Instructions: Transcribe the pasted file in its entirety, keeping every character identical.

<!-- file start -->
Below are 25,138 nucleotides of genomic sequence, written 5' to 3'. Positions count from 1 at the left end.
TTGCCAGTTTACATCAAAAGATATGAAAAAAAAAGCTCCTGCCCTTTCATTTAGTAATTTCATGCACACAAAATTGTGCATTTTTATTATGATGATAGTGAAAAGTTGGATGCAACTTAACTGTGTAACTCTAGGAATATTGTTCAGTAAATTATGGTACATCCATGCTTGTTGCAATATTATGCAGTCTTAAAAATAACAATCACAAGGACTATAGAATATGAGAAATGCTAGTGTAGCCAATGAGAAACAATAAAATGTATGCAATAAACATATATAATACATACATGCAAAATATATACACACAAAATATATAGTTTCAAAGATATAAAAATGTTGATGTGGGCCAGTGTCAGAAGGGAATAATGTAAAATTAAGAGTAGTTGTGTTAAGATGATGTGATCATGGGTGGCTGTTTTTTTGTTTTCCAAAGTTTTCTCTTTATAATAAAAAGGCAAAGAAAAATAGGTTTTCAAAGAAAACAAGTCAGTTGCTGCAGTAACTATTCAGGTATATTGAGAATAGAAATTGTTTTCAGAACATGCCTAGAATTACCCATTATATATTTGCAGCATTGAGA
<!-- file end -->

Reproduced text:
Below are 25,138 nucleotides of genomic sequence, written 5' to 3'. Positions count from 1 at the left end.
TTGCCAGTTTACATCAAAAGATATGAAAAAAAAAGCTCCTGCCCTTTCATTTAGTAATTTCATGCACACAAAATTGTGCATTTTTATTATGATGATAGTGAAAAGTTGGATGCAACTTAACTGTGTAACTCTAGGAATATTGTTCAGTAAATTATGGTACATCCATGCTTGTTGCAATATTATGCAGTCTTAAAAATAACAATCACAAGGACTATAGAATATGAGAAATGCTAGTGTAGCCAATGAGAAACAATAAAATGTATGCAATAAACATATATAATACATACATGCAAAATATATACACACAAAATATATAGTTTCAAAGATATAAAAATGTTGATGTGGGCCAGTGTCAGAAGGGAATAATGTAAAATTAAGAGTAGTTGTGTTAAGATGATGTGATCATGGGTGGCTGTTTTTTTGTTTTCCAAAGTTTTCTCTTTATAATAAAAAGGCAAAGAAAAATAGGTTTTCAAAGAAAACAAGTCAGTTGCTGCAGTAACTATTCAGGTATATTGAGAATAGAAATTGTTTTCAGAACATGCCTAGAATTACCCATTATATATTTGCAGCATTGAGA